Industry-made trans fat is formed when an oil is partially hydrogenated. It is found in some processed and ready-made foods. Eating even small amounts of industry-made trans fat on a regular basis can increase your risk of heart disease and stroke.

Many food manufacturers have removed partially hydrogenated oils from their products because of the risk to health from trans fat. However, some processed foods still contain partially hydrogenated oil. Foods that have the words “hydrogenated,” “partially hydrogenated,” “margarine,” or “shortening” listed in the ingredients may contain trans fat. Read the Nutrition Facts table and choose products with zero grams of trans fat.

Do I need to limit dietary cholesterol?

A small amount of dietary fat comes in the form of cholesterol. We do not need cholesterol as we make it in our body. Cholesterol is found in high amounts in egg yolks, organ meats, and some shellfish.

If you have diabetes, heart disease, or high blood lipids or fats, you may need to reduce the amount of cholesterol in your diet to help prevent heart attack and stroke. Speak with your health care provider about the type and amount of dietary fat and cholesterol recommended for you.

Eating a diet rich in vegetables fruit, whole grains and legumes that includes healthy fat is more important for heart health than limiting dietary cholesterol.

How do I include healthy fat in my diet?

At home

  • Cook and bake with liquid oils, such as olive, canola, or vegetable oil, instead of using solid fats such as butter, lard, shortening, coconut or palm oil.
  • Cook and bake from scratch using healthy fats more often than buying packaged, ready-made meals, snacks and desserts. Many packaged products that are low in saturated and trans fat are also high in sugar, refined grains, and sodium.
  • Use sesame or nut oils instead of butter to add flavour to foods.
  • Have meatless meals more often using fish, tofu, nuts, seeds, or legumes in place of meat.
  • Serve healthy fats at the table.
    • Drizzle olive, nut or seed oils over vegetables, instead of using butter.
    • Use non-hydrogenated margarine or peanut, nut or seed butters as spreads instead of butter or cream cheese.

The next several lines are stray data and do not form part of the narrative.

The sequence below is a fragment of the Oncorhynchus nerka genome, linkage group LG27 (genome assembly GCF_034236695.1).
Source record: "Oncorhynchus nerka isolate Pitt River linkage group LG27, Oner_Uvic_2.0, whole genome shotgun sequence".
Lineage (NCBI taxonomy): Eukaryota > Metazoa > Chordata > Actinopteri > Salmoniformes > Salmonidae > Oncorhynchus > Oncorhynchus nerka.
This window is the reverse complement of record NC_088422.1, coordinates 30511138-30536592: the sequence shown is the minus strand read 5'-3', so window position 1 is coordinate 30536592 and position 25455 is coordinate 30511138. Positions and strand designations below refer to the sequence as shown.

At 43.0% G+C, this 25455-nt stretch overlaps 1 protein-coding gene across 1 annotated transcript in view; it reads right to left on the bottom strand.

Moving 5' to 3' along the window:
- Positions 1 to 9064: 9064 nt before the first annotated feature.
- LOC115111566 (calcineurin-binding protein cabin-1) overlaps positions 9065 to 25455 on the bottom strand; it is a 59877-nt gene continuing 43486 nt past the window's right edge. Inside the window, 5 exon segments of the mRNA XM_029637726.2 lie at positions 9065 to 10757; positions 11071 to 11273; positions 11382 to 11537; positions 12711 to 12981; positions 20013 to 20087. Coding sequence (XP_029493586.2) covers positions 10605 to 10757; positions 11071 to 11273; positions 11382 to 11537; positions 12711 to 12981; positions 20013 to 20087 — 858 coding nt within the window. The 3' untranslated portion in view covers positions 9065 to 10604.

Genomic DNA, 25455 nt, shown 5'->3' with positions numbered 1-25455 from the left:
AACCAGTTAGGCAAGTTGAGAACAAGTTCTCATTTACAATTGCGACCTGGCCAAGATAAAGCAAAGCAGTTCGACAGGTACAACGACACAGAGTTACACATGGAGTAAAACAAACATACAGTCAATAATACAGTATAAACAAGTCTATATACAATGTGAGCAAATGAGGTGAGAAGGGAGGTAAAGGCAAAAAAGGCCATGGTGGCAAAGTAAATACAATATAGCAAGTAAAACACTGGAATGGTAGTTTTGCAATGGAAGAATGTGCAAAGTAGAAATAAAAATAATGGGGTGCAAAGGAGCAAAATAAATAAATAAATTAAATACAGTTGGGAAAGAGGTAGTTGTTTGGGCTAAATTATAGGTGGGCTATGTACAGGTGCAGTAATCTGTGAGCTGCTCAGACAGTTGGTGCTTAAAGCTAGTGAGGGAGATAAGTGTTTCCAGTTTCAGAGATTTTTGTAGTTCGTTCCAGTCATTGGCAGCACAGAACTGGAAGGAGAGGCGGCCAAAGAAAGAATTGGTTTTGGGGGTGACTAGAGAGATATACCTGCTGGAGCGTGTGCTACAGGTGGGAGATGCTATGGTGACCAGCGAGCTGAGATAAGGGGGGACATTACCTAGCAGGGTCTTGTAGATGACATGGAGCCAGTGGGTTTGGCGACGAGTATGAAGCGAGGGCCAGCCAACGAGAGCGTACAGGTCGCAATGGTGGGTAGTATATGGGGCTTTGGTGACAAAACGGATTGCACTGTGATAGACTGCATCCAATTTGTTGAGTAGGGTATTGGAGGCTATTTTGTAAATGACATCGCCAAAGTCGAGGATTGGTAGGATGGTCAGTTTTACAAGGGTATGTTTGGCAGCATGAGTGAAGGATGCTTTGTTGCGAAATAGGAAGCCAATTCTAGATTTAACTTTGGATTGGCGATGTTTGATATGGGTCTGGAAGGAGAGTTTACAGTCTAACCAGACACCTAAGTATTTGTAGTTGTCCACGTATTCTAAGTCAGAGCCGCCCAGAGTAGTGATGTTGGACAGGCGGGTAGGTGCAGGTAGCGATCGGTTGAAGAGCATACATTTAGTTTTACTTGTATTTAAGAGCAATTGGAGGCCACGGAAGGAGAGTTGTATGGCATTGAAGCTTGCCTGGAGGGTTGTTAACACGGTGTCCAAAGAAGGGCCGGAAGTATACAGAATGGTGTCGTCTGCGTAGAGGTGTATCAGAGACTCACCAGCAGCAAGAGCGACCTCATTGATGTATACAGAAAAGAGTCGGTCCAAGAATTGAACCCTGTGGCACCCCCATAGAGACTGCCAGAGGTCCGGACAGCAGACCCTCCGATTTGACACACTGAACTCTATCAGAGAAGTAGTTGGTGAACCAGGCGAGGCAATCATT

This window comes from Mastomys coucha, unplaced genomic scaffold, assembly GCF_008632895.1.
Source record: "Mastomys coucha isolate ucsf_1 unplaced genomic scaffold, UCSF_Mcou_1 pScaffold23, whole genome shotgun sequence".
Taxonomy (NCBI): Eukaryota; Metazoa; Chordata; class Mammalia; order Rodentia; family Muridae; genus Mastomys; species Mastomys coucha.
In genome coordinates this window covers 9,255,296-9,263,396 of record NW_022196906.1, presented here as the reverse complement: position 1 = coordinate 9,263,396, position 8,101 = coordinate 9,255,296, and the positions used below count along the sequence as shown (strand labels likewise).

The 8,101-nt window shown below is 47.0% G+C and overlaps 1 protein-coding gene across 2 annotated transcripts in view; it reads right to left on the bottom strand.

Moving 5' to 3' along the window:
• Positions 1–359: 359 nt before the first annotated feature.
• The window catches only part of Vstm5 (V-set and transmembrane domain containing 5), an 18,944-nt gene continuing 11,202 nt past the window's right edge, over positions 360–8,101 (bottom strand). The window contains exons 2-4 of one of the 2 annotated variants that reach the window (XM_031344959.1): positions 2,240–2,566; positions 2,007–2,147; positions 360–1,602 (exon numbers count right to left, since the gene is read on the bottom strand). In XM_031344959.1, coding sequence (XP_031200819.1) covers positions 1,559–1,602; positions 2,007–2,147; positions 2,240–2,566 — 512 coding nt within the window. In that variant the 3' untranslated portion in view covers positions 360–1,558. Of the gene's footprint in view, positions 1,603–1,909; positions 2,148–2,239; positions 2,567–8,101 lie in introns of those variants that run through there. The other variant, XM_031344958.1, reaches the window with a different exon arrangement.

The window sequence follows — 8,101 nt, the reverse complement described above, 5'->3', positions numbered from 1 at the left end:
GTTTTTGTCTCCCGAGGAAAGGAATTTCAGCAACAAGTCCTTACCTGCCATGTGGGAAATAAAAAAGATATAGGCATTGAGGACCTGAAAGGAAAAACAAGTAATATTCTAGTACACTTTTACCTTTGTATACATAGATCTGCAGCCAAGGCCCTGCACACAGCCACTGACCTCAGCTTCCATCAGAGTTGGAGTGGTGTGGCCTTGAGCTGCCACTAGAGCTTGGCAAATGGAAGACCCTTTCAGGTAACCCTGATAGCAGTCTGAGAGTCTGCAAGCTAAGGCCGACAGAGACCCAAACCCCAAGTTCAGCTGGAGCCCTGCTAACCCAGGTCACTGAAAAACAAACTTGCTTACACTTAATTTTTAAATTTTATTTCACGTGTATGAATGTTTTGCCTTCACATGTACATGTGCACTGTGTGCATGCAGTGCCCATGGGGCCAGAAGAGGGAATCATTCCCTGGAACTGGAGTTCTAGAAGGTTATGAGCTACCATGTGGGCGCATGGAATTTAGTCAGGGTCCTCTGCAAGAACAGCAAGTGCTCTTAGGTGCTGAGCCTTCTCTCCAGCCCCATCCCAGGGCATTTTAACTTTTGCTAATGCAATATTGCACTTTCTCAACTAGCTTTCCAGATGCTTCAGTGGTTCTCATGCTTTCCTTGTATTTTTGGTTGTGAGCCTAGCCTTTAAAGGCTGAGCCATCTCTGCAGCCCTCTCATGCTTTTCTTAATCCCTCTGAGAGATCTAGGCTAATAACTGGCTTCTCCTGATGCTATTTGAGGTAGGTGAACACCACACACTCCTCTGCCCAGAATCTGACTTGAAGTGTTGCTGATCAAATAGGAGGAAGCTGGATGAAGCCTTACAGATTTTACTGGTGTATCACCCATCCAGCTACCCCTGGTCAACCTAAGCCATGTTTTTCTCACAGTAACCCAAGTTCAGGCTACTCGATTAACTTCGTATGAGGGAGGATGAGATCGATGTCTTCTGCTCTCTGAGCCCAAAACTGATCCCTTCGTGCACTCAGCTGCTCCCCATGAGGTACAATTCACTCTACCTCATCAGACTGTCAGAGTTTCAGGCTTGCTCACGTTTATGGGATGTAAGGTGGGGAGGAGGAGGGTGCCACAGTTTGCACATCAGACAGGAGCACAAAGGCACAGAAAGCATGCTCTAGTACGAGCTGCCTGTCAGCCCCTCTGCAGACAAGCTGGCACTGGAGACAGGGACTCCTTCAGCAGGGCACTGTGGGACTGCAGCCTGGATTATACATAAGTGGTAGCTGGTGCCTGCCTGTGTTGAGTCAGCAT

• Use oil-based salad dressings instead of cream, egg, mayonnaise, or cheese-based dressings.
  • Choose yogurt, fruit, popcorn drizzled with oil, and nuts and seeds for snacks and desserts instead of ready-made pastries, cakes, doughnuts, ice cream, and fried salty snacks.
  • Bake, broil, steam, poach, microwave, grill or stir-fry foods more often than frying or deep frying.
  • Use more vegetables and smaller amounts of meat and cheese when making mixed dishes such as pizza, lasagna, tacos, or spaghetti.
  • Buy lean cuts of meat such as top or bottom round roasts and steaks, and loin cuts.
  • Use the Nutrition Facts table on food labels to select healthier options. Choose products that have little saturated and trans fat, sodium and sugar, and more fibre and protein.

When eating out

  • Ask your server for nutrition information and choose items that are lowest in saturated and trans fats.
  • Choose foods that are grilled, roasted, poached, sautéed or barbequed rather than deep-fried.
  • Order fish or legume-based entrees instead of meat or cheese-based entrees.
  • Order salads topped with nuts or seeds instead of cheese. Ask for a side of oil-based dressing.
  • For side dishes, choose a tossed salad with an oil-based dressing or vegetables instead of fries or Caesar salad.

For More Information

For nutrition information, call 8-1-1 to speak with a registered dietitian.

For more healthy eating information, visit:

Is it an emergency?

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If you are concerned about a possible poisoning or exposure to a toxic substance, call Poison Control now at 1-800-567-8911.